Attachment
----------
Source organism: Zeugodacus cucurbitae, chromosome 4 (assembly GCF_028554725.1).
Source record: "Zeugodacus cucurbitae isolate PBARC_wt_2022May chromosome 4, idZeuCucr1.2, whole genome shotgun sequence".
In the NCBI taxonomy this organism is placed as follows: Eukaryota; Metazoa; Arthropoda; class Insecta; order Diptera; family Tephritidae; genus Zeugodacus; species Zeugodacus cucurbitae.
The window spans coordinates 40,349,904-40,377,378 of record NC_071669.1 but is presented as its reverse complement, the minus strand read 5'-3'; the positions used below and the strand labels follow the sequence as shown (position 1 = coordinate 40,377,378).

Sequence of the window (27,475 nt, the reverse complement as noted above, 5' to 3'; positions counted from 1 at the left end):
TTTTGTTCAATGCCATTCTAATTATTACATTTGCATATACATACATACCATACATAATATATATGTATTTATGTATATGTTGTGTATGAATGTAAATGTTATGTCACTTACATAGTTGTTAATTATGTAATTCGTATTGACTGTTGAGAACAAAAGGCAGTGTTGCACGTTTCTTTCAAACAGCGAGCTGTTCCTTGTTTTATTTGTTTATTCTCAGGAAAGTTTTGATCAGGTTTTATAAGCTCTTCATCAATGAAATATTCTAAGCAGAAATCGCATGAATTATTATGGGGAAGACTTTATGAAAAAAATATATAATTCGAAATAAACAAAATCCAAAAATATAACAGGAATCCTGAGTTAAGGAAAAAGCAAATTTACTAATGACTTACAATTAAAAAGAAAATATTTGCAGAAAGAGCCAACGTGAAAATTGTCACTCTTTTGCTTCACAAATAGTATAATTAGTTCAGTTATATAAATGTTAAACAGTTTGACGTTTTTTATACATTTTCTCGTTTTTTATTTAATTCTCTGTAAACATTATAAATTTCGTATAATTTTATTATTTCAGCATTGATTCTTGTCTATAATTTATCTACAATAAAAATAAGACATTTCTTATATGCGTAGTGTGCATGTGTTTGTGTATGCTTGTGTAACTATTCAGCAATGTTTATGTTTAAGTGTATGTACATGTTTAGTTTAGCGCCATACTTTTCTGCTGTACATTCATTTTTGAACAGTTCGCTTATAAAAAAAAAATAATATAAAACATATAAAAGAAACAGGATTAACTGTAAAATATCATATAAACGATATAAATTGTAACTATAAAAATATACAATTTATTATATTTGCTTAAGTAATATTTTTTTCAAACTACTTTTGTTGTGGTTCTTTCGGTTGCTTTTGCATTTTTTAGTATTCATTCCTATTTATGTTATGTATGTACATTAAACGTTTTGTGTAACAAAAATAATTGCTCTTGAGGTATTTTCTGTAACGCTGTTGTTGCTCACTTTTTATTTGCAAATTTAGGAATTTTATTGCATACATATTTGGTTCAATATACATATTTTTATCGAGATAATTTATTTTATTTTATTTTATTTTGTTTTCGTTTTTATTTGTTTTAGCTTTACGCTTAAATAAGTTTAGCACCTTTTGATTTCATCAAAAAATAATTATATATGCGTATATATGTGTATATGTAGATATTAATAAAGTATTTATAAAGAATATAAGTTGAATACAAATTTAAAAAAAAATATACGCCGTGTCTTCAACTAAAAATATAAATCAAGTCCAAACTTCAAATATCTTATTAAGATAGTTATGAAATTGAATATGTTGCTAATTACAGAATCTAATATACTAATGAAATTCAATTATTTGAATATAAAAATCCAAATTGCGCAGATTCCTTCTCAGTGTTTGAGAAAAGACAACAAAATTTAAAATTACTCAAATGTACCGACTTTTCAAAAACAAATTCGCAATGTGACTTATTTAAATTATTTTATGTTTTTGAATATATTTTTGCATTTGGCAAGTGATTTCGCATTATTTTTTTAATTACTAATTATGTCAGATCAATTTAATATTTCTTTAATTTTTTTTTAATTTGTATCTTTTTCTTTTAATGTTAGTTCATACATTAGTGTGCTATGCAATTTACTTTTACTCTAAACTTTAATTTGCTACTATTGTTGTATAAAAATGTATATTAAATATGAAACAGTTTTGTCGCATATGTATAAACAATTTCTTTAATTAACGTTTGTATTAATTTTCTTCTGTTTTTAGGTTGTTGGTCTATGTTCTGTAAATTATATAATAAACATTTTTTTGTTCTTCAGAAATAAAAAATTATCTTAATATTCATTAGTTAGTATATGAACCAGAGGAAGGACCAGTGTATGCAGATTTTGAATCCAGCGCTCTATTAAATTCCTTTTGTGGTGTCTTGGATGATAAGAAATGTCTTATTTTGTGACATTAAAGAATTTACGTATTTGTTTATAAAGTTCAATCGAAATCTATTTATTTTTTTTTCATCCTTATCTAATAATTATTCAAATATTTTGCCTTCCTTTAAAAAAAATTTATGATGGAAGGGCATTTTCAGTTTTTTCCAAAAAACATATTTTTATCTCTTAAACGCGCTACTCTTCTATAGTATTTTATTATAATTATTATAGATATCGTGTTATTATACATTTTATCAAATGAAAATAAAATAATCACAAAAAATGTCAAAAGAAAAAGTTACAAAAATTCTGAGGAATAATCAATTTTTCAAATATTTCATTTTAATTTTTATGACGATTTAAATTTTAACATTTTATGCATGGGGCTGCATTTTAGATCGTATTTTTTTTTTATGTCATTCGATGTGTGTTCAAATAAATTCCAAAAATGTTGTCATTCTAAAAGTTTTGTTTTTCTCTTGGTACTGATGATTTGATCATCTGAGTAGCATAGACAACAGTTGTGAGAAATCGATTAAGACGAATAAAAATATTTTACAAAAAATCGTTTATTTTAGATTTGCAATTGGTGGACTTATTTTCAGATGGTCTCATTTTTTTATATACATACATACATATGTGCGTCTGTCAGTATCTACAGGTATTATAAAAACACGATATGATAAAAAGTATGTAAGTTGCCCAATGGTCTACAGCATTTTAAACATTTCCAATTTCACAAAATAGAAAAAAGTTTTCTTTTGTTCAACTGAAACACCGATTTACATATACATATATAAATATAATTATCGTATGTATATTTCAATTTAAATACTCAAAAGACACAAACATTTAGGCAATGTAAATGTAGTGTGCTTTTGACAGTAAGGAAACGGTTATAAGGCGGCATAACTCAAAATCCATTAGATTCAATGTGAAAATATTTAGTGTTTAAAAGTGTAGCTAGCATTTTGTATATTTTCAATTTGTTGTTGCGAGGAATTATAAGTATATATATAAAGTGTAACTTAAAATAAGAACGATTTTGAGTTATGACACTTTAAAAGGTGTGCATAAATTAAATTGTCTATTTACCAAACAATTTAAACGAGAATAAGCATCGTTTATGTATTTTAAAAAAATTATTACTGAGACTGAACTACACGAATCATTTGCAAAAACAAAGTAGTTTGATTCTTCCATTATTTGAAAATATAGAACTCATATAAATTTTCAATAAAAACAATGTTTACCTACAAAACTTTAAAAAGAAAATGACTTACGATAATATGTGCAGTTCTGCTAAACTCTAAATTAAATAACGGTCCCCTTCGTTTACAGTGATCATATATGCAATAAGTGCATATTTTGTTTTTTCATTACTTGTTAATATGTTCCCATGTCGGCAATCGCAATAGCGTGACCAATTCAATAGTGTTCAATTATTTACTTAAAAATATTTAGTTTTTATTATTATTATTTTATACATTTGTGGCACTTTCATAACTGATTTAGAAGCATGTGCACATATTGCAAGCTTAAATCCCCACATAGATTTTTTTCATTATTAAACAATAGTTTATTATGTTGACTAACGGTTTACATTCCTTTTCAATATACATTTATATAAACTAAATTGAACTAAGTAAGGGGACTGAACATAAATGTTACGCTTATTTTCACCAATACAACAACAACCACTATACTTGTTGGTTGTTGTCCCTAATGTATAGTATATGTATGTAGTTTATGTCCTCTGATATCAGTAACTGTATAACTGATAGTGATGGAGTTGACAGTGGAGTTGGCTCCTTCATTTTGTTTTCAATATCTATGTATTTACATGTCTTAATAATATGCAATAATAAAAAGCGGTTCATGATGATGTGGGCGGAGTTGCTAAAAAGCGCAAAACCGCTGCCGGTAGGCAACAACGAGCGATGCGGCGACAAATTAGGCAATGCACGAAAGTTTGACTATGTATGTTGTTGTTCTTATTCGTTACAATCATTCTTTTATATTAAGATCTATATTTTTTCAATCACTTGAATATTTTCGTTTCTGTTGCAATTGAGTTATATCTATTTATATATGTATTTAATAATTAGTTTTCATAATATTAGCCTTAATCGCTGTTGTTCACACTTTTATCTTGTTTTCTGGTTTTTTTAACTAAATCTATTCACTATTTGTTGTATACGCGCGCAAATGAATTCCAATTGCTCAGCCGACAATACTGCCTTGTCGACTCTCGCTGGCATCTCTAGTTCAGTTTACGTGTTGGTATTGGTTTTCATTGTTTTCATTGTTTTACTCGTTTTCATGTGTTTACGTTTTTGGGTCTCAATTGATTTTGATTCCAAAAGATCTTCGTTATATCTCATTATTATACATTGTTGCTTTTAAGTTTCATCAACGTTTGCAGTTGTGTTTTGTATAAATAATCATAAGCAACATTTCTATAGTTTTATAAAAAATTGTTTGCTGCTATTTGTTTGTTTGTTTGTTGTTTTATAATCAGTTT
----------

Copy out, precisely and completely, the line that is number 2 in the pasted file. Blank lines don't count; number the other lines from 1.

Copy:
Source record: "Zeugodacus cucurbitae isolate PBARC_wt_2022May chromosome 4, idZeuCucr1.2, whole genome shotgun sequence".